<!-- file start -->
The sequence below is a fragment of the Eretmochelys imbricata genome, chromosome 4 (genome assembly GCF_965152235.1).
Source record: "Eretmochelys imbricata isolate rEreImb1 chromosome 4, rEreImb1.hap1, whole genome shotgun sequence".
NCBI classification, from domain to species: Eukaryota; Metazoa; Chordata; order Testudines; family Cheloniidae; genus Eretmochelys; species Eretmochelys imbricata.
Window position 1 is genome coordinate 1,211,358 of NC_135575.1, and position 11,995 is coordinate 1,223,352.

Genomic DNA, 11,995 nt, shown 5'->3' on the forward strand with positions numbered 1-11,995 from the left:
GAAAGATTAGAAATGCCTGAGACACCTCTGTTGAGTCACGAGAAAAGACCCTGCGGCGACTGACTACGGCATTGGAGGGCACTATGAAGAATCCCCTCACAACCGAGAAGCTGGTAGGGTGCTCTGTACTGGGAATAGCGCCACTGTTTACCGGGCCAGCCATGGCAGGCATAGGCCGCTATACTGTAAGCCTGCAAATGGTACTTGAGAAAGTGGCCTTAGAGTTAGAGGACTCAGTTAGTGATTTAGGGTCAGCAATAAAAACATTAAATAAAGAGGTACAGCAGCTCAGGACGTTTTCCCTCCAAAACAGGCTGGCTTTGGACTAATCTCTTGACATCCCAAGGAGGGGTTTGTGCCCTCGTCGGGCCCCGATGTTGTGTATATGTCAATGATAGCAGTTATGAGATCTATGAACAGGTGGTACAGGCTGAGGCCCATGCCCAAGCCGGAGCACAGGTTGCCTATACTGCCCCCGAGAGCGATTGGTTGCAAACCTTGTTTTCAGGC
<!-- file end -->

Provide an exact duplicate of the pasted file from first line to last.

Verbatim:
The sequence below is a fragment of the Eretmochelys imbricata genome, chromosome 4 (genome assembly GCF_965152235.1).
Source record: "Eretmochelys imbricata isolate rEreImb1 chromosome 4, rEreImb1.hap1, whole genome shotgun sequence".
NCBI classification, from domain to species: Eukaryota; Metazoa; Chordata; order Testudines; family Cheloniidae; genus Eretmochelys; species Eretmochelys imbricata.
Window position 1 is genome coordinate 1,211,358 of NC_135575.1, and position 11,995 is coordinate 1,223,352.

Genomic DNA, 11,995 nt, shown 5'->3' on the forward strand with positions numbered 1-11,995 from the left:
GAAAGATTAGAAATGCCTGAGACACCTCTGTTGAGTCACGAGAAAAGACCCTGCGGCGACTGACTACGGCATTGGAGGGCACTATGAAGAATCCCCTCACAACCGAGAAGCTGGTAGGGTGCTCTGTACTGGGAATAGCGCCACTGTTTACCGGGCCAGCCATGGCAGGCATAGGCCGCTATACTGTAAGCCTGCAAATGGTACTTGAGAAAGTGGCCTTAGAGTTAGAGGACTCAGTTAGTGATTTAGGGTCAGCAATAAAAACATTAAATAAAGAGGTACAGCAGCTCAGGACGTTTTCCCTCCAAAACAGGCTGGCTTTGGACTAATCTCTTGACATCCCAAGGAGGGGTTTGTGCCCTCGTCGGGCCCCGATGTTGTGTATATGTCAATGATAGCAGTTATGAGATCTATGAACAGGTGGTACAGGCTGAGGCCCATGCCCAAGCCGGAGCACAGGTTGCCTATACTGCCCCCGAGAGCGATTGGTTGCAAACCTTGTTTTCAGGC